Editorial: Executions in Florida
While focus is on ‘how,’ we might also ask ‘why’
Saturday, December 30, 2006
Florida officials are reviewing execution procedures in the wake of a convicted murderer last week taking longer than usual - 34 minutes rather than the usual 15 or so - to die from lethal injection.
Witnesses and others say it appeared the killer, Angel Diaz, 55, of Miami, was upset and in pain.
While the remedial action would seem fundamental - refresher courses for intravenous technicians on how to get needles into blood vessels rather than surrounding tissue - even going near this volatile issue is sure to bring a much more widely-ranging review and inevitable debate.
Therefore, while officials are reviewing whether Florida’s lethal injection methods are “cruel and unusual punishment,” why not review capital punishment in its entirety?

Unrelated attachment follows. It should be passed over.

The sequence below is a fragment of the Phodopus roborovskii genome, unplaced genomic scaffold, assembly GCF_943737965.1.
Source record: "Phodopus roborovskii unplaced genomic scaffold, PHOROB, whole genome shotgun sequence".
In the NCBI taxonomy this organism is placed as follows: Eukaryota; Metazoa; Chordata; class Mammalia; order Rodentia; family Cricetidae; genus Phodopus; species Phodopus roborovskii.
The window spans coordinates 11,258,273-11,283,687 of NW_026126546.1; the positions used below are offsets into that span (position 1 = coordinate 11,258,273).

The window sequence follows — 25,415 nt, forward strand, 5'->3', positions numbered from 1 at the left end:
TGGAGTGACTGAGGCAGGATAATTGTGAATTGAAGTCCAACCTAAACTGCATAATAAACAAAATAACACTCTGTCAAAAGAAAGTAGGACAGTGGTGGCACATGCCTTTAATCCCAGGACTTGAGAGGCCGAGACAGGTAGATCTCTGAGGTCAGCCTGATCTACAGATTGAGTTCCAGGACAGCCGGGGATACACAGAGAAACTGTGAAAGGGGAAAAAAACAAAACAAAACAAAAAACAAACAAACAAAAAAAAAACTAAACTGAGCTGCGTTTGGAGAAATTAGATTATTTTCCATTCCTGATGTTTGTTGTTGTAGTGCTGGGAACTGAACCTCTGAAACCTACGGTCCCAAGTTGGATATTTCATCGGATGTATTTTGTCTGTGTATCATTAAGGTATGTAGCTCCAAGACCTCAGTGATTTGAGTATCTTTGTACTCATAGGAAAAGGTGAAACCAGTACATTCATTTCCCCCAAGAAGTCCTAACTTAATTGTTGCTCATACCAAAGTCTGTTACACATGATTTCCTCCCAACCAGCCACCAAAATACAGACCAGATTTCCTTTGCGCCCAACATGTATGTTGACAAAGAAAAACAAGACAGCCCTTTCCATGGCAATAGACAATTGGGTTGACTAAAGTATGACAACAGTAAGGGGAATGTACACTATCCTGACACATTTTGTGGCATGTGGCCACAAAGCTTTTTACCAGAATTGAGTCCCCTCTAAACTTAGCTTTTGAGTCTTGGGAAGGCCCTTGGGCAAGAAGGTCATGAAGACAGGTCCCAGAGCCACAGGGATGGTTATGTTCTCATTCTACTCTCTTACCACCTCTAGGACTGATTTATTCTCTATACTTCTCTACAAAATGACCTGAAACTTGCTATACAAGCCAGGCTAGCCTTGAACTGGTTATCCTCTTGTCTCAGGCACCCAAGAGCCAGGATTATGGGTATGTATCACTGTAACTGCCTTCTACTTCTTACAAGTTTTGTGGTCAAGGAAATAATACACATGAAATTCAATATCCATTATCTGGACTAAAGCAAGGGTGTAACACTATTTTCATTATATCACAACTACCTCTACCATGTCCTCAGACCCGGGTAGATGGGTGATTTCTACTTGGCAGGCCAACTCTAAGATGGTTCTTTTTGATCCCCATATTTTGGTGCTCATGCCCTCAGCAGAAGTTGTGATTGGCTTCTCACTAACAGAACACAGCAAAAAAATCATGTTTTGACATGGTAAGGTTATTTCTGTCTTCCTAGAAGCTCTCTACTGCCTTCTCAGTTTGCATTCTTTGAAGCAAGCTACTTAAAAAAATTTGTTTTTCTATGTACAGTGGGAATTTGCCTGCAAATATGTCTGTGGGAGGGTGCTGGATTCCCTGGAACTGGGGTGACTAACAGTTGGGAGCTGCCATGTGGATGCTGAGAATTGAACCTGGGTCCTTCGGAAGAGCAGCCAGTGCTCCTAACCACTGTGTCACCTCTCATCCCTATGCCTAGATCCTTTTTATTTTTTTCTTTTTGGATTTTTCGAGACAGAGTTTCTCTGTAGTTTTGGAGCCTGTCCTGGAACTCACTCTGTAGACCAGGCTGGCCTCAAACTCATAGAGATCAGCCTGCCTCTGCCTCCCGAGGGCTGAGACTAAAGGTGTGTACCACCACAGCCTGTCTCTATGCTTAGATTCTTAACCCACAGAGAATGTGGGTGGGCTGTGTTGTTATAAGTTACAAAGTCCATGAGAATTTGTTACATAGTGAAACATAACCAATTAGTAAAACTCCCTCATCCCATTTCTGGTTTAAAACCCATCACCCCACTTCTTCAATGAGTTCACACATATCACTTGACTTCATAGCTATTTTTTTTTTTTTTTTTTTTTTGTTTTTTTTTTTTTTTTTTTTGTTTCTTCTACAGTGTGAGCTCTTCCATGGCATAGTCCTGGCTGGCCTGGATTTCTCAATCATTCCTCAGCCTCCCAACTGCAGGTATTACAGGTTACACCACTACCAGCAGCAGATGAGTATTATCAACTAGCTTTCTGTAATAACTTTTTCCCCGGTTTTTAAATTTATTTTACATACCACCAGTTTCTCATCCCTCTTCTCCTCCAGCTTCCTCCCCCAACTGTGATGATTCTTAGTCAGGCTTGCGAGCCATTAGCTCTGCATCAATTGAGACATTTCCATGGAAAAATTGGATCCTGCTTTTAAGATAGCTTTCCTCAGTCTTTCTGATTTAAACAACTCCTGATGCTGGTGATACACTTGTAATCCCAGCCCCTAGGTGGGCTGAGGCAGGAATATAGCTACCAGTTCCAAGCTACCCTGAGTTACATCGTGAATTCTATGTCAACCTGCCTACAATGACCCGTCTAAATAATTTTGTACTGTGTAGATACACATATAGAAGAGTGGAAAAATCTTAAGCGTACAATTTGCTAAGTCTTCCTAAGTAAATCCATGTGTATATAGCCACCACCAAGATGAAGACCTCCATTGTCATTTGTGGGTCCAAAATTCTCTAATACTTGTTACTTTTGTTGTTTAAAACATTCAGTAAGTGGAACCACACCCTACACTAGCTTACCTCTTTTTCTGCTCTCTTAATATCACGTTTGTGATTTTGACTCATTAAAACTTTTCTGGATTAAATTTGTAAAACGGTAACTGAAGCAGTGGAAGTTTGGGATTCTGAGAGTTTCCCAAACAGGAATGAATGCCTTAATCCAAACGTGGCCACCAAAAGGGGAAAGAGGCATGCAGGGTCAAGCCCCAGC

Is it really a deterrent? That has always been dubious, especially in view of the fact that death row is populated by 374 killers and is putting them to death at the rate of three or four per year. Diaz committed his crime - not his sole murder - fully 27 years ago.
Does capital punishment save money? In view of the above, how could it?
While Florida’s procedural review is under way, it will lead to the conundrum of trying to find a nicer way to kill someone - even though one can argue that any killer of an innocent has earned like treatment. Yet, doing so would be unconstitutional.
Remember, it has been only six years since lethal injection replaced the electric chair after sparks flew from the heads of two occupants.
This is a slippery slope.
It may be time to address whether actually keeping criminals behind bars - more so than issuing attention-grabbing sentences for chemical castrations - is the way to go. Period.
Denying someone’s freedom is the ultimate punishment, is it not?